Social Question

FluffyChicken's avatar

How often does taking a break mean just that, as opposed to ending in break up?

Asked by FluffyChicken (5511points) April 21st, 2011
16 responses
“Great Question” (3points)

When couples say they’re “taking a break” from each other, does this usually end up with getting back together, or does it generally end in a break up? Please feel free to share your stories.

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KateTheGreat's avatar

Different things happen every time. I’ve seen a lot of people take breaks and come back to an almost perfect relationship. I did this with my ex-boyfriend and it did not work so well. We were always back and forth. When we took a break, it was the best time I ever had in my life. I realized this and figured that I’d rather just go on with my life. It either works or it doesn’t. I believe the success/fail rate is half and half.

marinelife's avatar

It could be either one.

BarnacleBill's avatar

I have seen it work a few times. It depends on the reason for the difficulties. In one case, he cheated on her, she kicked him out. Within 2 months, he realized he had made a huge mistake. It took about 6 months of work on his part plus an engagement ring and a wedding date to convince her that he was sincerely sorry, and that it would never happen again. She really loved him, and in those 8 months, she dated other people (no sex). She suggested couples counseling before she agreed, and they went for about a year. The wedding’s in June.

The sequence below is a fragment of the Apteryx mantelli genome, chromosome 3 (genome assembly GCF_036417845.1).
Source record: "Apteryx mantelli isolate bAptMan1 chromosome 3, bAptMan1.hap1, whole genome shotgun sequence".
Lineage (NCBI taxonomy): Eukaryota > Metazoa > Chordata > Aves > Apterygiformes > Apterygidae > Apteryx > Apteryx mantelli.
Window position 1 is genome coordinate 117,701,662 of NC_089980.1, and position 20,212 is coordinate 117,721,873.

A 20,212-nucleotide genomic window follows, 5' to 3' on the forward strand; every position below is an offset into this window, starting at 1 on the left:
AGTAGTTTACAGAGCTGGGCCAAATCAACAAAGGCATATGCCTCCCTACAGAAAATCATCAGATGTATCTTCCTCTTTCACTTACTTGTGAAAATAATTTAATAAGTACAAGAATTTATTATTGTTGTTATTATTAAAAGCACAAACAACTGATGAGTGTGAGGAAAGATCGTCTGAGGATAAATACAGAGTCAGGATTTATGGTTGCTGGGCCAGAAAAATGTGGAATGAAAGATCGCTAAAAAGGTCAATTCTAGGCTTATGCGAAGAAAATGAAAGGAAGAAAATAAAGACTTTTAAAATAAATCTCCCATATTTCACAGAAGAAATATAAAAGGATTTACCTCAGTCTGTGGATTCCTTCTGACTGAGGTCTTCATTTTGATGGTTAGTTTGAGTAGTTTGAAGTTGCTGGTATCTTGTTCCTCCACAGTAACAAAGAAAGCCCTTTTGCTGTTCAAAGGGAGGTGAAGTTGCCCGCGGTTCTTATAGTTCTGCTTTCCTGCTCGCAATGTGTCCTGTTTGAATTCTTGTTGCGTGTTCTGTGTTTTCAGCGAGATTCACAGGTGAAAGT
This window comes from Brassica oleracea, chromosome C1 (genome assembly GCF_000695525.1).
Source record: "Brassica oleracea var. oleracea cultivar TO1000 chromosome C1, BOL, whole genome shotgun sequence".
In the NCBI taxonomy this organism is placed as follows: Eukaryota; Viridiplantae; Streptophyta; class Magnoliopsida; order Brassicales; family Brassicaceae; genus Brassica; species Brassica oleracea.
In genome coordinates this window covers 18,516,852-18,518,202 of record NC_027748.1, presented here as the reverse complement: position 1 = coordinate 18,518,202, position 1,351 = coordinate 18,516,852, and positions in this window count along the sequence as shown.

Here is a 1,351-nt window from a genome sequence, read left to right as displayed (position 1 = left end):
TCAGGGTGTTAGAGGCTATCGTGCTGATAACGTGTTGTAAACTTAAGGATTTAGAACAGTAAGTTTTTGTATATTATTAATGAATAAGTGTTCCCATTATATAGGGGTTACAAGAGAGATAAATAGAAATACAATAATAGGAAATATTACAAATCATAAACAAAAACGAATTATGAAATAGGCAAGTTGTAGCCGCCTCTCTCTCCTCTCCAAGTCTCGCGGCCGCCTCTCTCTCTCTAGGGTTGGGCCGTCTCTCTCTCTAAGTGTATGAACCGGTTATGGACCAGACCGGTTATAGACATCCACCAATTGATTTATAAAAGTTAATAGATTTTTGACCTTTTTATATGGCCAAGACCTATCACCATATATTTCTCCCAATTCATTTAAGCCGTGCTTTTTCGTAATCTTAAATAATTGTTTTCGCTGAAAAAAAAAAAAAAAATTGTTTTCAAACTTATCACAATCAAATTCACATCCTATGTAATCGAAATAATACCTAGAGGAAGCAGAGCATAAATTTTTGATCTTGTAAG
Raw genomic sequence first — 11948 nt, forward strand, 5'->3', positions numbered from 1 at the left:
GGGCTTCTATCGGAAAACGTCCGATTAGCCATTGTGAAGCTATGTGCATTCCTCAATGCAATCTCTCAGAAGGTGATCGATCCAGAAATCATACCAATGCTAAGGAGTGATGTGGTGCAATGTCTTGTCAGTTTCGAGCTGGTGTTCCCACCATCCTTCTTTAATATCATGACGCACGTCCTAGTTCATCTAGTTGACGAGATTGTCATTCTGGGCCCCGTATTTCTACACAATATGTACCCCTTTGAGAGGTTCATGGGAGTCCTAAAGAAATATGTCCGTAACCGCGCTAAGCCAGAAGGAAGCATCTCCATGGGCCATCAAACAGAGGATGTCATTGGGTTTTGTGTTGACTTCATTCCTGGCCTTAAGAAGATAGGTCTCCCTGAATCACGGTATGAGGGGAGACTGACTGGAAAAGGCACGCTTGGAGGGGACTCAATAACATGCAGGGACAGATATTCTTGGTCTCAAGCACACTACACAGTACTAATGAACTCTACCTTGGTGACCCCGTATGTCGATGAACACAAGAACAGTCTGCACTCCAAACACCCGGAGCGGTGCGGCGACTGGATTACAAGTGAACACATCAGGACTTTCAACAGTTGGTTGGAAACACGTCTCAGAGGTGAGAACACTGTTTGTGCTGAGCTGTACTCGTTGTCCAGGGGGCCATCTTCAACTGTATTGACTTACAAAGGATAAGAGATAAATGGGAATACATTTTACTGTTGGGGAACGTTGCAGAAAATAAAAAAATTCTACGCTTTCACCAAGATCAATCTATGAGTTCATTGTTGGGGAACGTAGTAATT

Another time, she had family issues that she needed to resolve before the relationship could move forward. It took almost 2 years. He dated other people in that time, she did not.

seazen_'s avatar

I’m going to say 95% breaking up – 5% just need a break.

When’s the last time someone said: “We need to talk” and then said “Let’s take a second honeymoon together.”

Taking a Break is code for – I don’t want to be with you but I am afraid to hurt your feelings – and I am immature – so I need to hurt you first – and keep you on stand-by – while I sort my feelings out and determine if you’re worthy – and whether I am in the 95% percentile or 5%.

You wait. Mmmk. I’ll be in touch.

Blueroses's avatar

@seazen_ Perfect answer.

seazen_'s avatar

Why thank you dear.

augustlan's avatar

My ex-husband and I took a break when we were engaged. We didn’t date other people and it only lasted for a week or two. We came back together, got married, had three kids, and ultimately divorced 17 years later.

Another boyfriend and I took a break and proceeded to hate each other a little more every day. Who knows?

seazen_'s avatar

^ In the 5 percentile. ;-)

bobbinhood's avatar

I agree with @BarnacleBill that it depends on why they’re taking a break. If they’re taking a break because they need to sort out X, Y, and Z, that’s significantly different from taking a break because they’re just not feeling it. Generally, I think people take a break because the relationship is not working but they don’t want to let go of the hope that it will somehow be right again. So in most cases, a break is just a drawn out break up.

glenjamin's avatar

I was in said 5%

FluffyChicken's avatar

This ended up being in the 95 percentile :(

Blueroses's avatar

I’m sorry, Ms. @FluffyChicken.
I kind of gathered that when you asked to close your other discussion. Fluffy blankets and comedy DVDs going out to you.

Aster's avatar

If someone said , “I need a break from you” is that not the same thing as , “I need to take a break?” How a couple could ever have a successful relationship/marriage after hearing something like that is beyond me. It means, I think, somene has gotten on someone’s nerves. Not a good harbinger of happiness.

augustlan's avatar

I’m sorry to hear that @FluffyChicken. {hugs}

FluffyChicken's avatar

Thanks. I need those. lots of them.

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